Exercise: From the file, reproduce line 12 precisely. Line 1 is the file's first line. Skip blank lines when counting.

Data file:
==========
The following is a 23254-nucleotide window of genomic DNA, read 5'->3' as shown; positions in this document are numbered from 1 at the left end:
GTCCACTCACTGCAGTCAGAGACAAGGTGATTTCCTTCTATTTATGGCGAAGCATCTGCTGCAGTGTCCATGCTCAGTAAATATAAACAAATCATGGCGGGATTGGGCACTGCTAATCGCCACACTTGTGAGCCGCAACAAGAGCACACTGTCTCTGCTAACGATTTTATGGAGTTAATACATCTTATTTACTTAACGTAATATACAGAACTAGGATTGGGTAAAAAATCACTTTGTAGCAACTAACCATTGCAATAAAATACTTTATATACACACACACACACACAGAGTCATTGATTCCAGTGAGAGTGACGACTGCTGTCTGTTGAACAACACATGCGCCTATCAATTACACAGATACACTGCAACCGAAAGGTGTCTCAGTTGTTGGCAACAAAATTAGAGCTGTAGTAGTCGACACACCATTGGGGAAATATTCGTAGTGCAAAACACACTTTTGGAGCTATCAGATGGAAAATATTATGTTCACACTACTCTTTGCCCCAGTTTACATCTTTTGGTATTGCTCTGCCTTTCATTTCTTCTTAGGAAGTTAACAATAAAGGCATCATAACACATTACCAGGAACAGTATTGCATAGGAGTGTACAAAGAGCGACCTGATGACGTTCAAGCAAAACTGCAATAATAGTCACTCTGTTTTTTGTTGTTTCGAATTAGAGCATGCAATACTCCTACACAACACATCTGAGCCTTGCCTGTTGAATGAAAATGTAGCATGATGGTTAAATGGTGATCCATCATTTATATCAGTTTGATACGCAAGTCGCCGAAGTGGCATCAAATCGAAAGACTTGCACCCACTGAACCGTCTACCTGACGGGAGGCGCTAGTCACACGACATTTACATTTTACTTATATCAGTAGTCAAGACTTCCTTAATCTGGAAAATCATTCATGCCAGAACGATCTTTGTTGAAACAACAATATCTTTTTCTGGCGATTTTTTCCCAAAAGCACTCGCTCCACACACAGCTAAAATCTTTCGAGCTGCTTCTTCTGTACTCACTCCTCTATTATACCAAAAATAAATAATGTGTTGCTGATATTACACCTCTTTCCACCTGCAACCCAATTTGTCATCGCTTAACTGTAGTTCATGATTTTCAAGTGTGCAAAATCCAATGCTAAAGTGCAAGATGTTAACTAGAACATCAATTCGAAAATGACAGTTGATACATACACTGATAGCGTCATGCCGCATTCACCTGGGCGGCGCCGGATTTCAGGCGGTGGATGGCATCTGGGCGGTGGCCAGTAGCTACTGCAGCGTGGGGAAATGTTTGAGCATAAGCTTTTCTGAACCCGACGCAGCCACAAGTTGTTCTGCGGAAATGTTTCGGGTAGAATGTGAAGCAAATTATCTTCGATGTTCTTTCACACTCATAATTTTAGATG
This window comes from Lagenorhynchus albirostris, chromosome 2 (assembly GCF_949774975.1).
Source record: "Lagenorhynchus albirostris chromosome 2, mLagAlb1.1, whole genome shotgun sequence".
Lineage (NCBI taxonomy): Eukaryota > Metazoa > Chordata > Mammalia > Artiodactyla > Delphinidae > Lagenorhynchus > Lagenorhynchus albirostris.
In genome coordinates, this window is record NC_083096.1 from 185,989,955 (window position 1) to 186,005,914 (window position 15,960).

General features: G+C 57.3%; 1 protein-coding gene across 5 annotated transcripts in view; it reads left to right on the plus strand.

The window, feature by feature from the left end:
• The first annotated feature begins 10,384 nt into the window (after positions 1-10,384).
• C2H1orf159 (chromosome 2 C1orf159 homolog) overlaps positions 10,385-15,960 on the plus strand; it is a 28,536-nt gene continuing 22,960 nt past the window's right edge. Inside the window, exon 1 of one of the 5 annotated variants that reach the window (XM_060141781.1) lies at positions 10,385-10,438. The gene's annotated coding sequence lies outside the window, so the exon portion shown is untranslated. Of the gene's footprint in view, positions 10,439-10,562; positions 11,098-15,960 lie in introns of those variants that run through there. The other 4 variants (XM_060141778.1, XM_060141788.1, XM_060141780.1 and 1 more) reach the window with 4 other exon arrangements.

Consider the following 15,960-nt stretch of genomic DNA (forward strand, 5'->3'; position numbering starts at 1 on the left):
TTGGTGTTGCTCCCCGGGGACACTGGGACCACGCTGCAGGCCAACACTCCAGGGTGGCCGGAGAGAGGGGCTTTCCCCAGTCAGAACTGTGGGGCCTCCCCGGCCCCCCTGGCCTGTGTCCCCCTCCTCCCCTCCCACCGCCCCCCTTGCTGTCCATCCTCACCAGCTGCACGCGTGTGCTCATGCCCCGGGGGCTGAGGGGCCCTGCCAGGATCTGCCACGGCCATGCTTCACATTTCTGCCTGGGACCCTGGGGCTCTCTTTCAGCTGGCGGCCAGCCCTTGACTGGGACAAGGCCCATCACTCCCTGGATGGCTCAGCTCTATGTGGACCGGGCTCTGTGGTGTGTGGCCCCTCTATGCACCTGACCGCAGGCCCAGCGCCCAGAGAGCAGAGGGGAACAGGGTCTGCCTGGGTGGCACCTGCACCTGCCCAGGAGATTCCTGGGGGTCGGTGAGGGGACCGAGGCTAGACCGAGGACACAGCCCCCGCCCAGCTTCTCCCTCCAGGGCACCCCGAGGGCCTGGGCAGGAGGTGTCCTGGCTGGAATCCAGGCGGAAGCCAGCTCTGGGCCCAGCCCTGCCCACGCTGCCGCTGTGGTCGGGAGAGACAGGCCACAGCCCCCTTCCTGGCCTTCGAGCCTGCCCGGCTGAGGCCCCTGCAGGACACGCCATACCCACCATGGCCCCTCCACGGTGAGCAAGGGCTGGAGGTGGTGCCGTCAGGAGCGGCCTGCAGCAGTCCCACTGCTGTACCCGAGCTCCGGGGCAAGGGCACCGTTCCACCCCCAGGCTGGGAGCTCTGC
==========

TTGGTGTTGCTCCCCGGGGACACTGGGACCACGCTGCAGGCCAACACTCCAGGGTGGCCGGAGAGAGGGGCTTTCCCCAGTCAGAACTGTGGGGCCTCCCCGGCCCCCCTGGCCTGTGTCCCCCTCCTCCCCTCCCACCGCCCCCCTTGCTGTCCATCCTCACCAGCTGCACGCGTGTGCTCATGCCCCGGGGGCTGAGGGGCCCTGCCAGGATCTGCCACGGCCATGCTTCACATTTCTGCCTGGGACCCTGGGGCTCTCTTTCAGCTGGCGGCCAGCCCTTGACTGGGACAAGGCCCATCACTCCCTGGATGGCTCAGCTCTATGTGGACCGGGCTCTGTGGTGTGTGGCCCCTCTATGCACCTGACCGCAGGCCCAGCGCCCAGAGAGCAGAGGGGAACAGGGTCTGCCTGGGTGGCACCTGCACCTGCCCAGGAGATTCCTGGGGGTCGGTGAGGGGACCGAGGCTAGACCGAGGACACAGCCCCCGCCCAGCTTCTCCCTCCAGGGCACCCCGAGGGCCTGGGCAGGAGGTGTCCTGGCTGGAATCCAGGCGGAAGCCAGCTCTGGGCCCAGCCCTGCCCACGCTGCCGCTGTGGTCGGGAGAGACAGGCCACAGCCCCCTTCCTGGCCTTCGAGCCTGCCCGGCTGAGGCCCCTGCAGGACACGCCATACCCACCATGGCCCCTCCACGGTGAGCAAGGGCTGGAGGTGGTGCCGTCAGGAGCGGCCTGCAGCAGTCCCACTGCTGTACCCGAGCTCCGGGGCAAGGGCACCGTTCCACCCCCAGGCTGGGAGCTCTGC